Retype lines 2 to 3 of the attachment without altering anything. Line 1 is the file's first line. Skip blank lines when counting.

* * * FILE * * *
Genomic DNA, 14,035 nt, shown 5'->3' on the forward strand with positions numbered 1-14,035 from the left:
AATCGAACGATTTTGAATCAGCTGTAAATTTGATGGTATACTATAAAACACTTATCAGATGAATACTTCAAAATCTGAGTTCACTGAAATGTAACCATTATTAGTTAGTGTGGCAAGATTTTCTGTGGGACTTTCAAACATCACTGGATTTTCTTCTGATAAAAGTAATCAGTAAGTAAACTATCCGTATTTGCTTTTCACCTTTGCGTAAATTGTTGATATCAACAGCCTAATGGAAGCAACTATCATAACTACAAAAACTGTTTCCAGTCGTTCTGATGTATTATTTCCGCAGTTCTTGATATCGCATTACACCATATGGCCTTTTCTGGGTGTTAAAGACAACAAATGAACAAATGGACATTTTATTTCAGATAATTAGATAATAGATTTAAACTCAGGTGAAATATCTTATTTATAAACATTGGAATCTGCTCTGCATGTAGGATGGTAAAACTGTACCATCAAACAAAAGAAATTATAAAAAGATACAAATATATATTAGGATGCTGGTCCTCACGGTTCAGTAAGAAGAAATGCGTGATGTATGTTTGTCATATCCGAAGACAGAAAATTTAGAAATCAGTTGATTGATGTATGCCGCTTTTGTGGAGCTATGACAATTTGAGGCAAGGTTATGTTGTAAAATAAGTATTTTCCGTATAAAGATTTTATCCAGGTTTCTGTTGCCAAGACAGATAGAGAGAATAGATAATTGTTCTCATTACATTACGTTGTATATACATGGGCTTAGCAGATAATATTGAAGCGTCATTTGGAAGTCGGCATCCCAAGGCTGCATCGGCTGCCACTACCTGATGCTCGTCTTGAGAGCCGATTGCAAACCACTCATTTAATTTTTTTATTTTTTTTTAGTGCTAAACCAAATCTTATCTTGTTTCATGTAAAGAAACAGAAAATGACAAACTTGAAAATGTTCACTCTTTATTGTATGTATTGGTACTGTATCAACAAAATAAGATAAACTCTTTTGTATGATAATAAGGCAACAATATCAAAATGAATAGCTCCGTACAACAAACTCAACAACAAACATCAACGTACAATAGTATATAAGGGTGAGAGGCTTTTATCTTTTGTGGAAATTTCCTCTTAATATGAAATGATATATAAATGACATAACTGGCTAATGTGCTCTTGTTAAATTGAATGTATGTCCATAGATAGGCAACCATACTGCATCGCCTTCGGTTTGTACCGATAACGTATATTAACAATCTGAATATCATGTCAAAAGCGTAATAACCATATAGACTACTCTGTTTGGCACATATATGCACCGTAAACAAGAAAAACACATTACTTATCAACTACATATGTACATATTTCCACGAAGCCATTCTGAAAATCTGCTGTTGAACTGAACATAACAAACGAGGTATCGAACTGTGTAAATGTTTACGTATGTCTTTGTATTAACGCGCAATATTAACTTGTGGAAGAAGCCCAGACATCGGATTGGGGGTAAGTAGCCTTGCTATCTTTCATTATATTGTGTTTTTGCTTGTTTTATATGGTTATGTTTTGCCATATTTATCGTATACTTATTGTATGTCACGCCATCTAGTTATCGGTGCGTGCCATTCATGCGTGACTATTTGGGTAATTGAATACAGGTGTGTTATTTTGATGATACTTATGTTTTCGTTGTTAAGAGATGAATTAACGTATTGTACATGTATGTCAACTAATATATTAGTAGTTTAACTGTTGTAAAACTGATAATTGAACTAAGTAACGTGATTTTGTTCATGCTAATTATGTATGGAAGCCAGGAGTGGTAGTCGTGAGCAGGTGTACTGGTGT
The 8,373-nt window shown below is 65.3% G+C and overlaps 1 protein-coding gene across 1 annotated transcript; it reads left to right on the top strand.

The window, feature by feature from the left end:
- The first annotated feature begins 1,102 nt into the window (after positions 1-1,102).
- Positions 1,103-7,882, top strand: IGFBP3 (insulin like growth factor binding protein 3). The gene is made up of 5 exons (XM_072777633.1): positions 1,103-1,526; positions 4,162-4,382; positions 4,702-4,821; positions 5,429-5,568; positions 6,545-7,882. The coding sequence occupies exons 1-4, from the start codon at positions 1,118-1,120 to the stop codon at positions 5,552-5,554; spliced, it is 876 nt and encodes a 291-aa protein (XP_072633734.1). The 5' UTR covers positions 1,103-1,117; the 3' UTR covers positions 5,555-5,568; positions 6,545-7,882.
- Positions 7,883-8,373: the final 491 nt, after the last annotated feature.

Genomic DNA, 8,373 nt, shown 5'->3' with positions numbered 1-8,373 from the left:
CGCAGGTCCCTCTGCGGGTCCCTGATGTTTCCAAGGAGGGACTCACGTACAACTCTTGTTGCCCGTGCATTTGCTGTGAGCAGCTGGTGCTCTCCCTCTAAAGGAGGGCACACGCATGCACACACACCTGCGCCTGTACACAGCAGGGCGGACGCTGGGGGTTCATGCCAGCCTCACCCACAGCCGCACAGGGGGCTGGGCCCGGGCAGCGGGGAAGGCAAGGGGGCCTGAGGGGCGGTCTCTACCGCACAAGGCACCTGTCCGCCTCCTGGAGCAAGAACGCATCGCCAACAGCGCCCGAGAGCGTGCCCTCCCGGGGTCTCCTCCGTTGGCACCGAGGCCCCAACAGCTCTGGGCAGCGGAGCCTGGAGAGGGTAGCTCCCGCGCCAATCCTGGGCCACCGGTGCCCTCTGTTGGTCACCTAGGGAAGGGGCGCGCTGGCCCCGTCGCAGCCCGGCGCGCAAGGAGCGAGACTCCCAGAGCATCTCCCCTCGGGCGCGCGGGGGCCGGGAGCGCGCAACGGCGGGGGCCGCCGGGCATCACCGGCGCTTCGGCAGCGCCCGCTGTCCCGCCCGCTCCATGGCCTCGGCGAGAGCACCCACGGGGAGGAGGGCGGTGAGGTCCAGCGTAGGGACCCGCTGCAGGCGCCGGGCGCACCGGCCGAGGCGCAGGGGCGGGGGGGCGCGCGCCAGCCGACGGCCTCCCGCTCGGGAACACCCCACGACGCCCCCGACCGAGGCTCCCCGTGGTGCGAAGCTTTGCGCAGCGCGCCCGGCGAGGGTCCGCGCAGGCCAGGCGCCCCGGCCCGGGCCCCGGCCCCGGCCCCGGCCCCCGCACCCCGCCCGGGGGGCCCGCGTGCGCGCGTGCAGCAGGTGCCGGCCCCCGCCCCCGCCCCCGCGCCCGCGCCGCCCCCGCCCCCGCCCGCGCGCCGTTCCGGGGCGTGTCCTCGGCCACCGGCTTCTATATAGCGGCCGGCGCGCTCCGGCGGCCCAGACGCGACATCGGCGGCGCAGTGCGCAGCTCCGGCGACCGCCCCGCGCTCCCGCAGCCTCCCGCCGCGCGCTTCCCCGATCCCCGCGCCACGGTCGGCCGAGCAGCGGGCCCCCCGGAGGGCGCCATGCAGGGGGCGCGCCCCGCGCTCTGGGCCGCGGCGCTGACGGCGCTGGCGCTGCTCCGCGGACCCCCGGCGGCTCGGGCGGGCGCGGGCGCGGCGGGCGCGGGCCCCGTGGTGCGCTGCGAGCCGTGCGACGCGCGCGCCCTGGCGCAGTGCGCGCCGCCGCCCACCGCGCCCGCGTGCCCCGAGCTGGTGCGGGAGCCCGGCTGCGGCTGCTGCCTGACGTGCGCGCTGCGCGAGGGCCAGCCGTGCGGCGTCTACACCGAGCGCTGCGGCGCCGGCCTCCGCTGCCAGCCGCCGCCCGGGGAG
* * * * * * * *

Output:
AATCGAACGATTTTGAATCAGCTGTAAATTTGATGGTATACTATAAAACACTTATCAGATGAATACTTCAAAATCTGAGTTCACTGAAATGTAACCATTATTAGTTAGTGTGGCAAGATTTTCTGTGGGACTTTCAAACATCACTGGATTTTCTTCTGATAAAAGTAATCAGTAAGTAAACTATCCGTATTTGCTTTTCACCTTTGCGTAAATTGTTGATATCAACAGCCTAATGGAAGCAACTATCATAACTACAAAAACTGTTTCCAGTCGTTCTGATGTATTATTTCCGCAGTTCTTGATATCGCATTACACCATATGGCCTTTTCTGGGTGTTAAAGACAACAAATGAACAAATGGACATTTTATTTCAGATAATTAGATAATAGATTTAAACTCAGGTGAAATATCTTATTTATAAACATTGGAATCTGCTCTGCATGTAGGATGGTAAAACTGTACCATCAAACAAAAGAAATTATAAAAAGATACAAATATATATTAGGATGCTGGTCCTCACGGTTCAGTAAGAAGAAATGCGTGATGTATGTTTGTCATATCCGAAGACAGAAAATTTAGAAATCAGTTGATTGATGTATGCCGCTTTTGTGGAGCTATGACAATTTGAGGCAAGGTTATGTTGTAAAATAAGTATTTTCCGTATAAAGATTTTATCCAGGTTTCTGTTGCCAAGACAGATAGAGAGAATAGATAATTGTTCTCATTACATTACGTTGTATATACATGGGCTTAGCAGATAATATTGAAGCGTCATTTGGAAGTCGGCATCCCAAGGCTGCATCGGCTGCCACTACCTGATGCTCGTCTTGAGAGCCGATTGCAAACCACTCATTTAATTTTTTTATTTTTTTTTAGTGCTAAACCAAATCTTATCTTGTTTCATGTAAAGAAACAGAAAATGACAAACTTGAAAATGTTCACTCTTTATTGTATGTATTGGTACTGTATCAACAAAATAAGATAAACTCTTTTGTATGATAATAAGGCAACAATATCAAAATGAATAGCTCCGTACAACAAACTCAACAACAAACATCAACGTACAATAGTATATAAGGGTGAGAGGCTTTTATCTTTTGTGGAAATTTCCTCTTAATATGAAATGATATATAAATGACATAACTGGCTAATGTGCTCTTGTTAAATTGAATGTATGTCCATAGATAGGCAACCATACTGCATCGCCTTCGGTTTGTACCGATAACGTATATTAACAATCTGAATATCATGTCAAAAGCGTAATAACCATATAGACTACTCTGTTTGGCACATATATGCACCGTAAACAAGAAAAACACATTACTTATCAACTACATATGTACATATTTCCACGAAGCCATTCTGAAAATCTGCTGTTGAACTGAACATAACAAACGAGGTATCGAACTGTGTAAATGTTTACGTATGTCTTTGTATTAACGCGCAATATTAACTTGTGGAAGAAGCCCAGACATCGGATTGGGGGTAAGTAGCCTTGCTATCTTTCATTATATTGTGTTTTTGCTTGTTTTATATGGTTATGTTTTGCCATATTTATCGTATACTTATTGTATGTCACGCCATCTAGTTATCGGTGCGTGCCATTCATGCGTGACTATTTGGGTAATTGAATACAGGTGTGTTATTTTGATGATACTTATGTTTTCGTTGTTAAGAGATGAATTAACGTATTGTACATGTATGTCAACTAATATATTAGTAGTTTAACTGTTGTAAAACTGATAATTGAACTAAGTAACGTGATTTTGTTCATGCTAATTATGTATGGAAGCCAGGAGTGGTAGTCGTGAGCAGGTGTACTGGTGT
The 8,373-nt window shown below is 65.3% G+C and overlaps 1 protein-coding gene across 1 annotated transcript; it reads left to right on the top strand.